We cancer families suffer through cancer treatment because it gives our kids the best chance for survival. But we started MaxLove Project because all children diagnosed with childhood cancers deserve to THRIVE. And so we’ve spent our energy focusing on the healing benefits of sleep, nutrition, physical activity, stress management, and social support (all aspects of our BE SUPER ACTION PLAN) as well as integrative therapies like acupuncture and massage. While we have constantly found new ways to deliver these to cancer families, we have had to deliver them in piecemeal fashion, through separate initiatives like our BE SUPER & THRIVE Kits, cooking classes, individual dietitian consultations, Broth Bank, therapeutic arts programming, and so on. This has limited the full power of each therapy or behavior change because—in truly integrative fashion—they are meant to work together.
Therefore, last summer we began work on a game-changing program that brought our Director of Research, Justin Wilford, PhD, together with three of our Medical Advisory Board members, Ruth McCarty, LAc, (Clinical Director of Chinese Medicine and Acupuncture at CHOC Children’s), Tiffani Ghere, RD (Clinical Pediatric Dietitian, CHOC Mission) and Nadia Torres-Eaton, PsyD (Clinical Psychologist for the Hyundai Cancer Institute at CHOC Children’s). Our goal was to design a comprehensive integrative and lifestyle medicine program that will combine all of our separate programs into a targeted, personalized 3-month program that will profoundly improve the short- and long-term health of all children fighting cancer. We knew that in order to help parents achieve their dreams of thrivership for their children, we would need to engage both parents and children in tailored integrative therapies (like acupuncture and therapeutic massage), culinary training, small-group facilitated social support, and professional and personalized consultations for nutrition, physical therapy, and psycho-social wellness for parents and children in treatment and survivorship. The result of months of planning and researching is The Ohana Project.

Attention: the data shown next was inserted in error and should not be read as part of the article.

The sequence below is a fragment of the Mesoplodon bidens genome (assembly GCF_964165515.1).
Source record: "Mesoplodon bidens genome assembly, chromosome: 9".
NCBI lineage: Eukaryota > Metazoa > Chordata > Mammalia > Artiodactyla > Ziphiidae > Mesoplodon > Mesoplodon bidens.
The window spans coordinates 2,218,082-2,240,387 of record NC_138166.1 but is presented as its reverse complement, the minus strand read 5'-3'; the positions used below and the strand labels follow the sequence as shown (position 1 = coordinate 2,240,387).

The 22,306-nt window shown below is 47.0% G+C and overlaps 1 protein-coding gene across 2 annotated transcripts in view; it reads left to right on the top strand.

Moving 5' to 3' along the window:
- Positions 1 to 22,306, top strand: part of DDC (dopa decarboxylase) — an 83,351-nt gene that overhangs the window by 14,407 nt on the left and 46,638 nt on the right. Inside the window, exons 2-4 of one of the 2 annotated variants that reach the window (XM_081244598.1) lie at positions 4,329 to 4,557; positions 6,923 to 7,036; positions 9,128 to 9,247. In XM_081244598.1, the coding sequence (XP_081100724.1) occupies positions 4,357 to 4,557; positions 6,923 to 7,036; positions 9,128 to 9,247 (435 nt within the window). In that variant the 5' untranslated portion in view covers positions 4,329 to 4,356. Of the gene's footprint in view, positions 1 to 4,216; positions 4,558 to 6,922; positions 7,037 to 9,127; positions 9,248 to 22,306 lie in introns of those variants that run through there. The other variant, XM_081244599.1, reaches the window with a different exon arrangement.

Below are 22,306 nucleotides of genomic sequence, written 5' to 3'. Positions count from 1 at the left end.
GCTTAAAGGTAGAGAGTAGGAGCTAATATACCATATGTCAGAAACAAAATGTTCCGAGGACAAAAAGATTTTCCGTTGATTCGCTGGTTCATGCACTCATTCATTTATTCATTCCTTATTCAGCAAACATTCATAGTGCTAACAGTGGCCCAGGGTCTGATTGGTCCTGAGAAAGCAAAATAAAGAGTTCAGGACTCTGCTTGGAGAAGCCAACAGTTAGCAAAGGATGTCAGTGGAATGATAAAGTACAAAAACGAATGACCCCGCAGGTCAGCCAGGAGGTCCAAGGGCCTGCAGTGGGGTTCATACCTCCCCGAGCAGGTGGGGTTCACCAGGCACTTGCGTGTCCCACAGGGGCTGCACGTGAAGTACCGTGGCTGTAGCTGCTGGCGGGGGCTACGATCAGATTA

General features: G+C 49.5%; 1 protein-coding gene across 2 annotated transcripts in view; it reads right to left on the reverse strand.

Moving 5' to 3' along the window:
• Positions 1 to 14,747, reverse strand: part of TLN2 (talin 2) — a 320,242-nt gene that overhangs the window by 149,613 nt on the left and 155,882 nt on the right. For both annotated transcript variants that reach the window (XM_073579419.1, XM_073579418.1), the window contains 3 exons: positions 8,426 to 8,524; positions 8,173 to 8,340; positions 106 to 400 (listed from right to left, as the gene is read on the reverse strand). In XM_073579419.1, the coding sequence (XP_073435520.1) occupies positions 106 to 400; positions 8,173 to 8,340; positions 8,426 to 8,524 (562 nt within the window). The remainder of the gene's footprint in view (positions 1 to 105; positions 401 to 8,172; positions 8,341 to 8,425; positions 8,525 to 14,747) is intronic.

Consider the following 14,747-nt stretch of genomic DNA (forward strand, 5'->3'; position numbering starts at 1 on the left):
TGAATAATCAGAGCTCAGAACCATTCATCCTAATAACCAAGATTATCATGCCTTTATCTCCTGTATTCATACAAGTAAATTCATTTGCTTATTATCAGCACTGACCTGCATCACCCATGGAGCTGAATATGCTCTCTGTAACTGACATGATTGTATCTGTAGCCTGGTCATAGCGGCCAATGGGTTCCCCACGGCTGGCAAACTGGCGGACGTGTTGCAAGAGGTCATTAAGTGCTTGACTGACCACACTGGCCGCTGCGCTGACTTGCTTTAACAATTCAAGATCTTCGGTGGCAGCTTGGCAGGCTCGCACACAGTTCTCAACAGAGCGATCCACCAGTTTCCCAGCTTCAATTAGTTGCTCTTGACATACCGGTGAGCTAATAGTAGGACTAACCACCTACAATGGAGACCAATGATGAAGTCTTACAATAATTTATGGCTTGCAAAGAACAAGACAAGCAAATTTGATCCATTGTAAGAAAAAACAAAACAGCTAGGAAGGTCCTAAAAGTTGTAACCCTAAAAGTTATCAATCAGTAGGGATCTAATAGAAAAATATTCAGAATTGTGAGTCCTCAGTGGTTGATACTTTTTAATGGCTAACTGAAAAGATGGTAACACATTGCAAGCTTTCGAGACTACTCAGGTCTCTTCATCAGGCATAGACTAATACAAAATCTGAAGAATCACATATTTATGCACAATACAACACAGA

Ohana, as Lilo & Stitch fans know, is a term that comes from Hawaiian culture and refers to family in all of its all of its senses, from blood-related to a broader communal bond. It’s a perfect term because our program will target the parent and child together in order to change the health dynamics of the entire family. Evidence shows that child and parent health are tied together, so we believe that the only way to impact childhood cancer patients’ long-term health and survival — the only way to truly change the odds today — is to change the health of the entire family.
But we don’t stop there. A cornerstone of The Ohana Project is small, online social support groups of parents whose children have similar diagnoses and are in similar stages of treatment. In groups of five, parents will be connected to each other and a health professional experienced in integrative and lifestyle medicine. The goal of these groups is to not only deepen the social support parents can provide one another, but also to maximize the sharing of health information in a very specific and tailored way. This is truly Ohana—families coming together as a part of a larger family.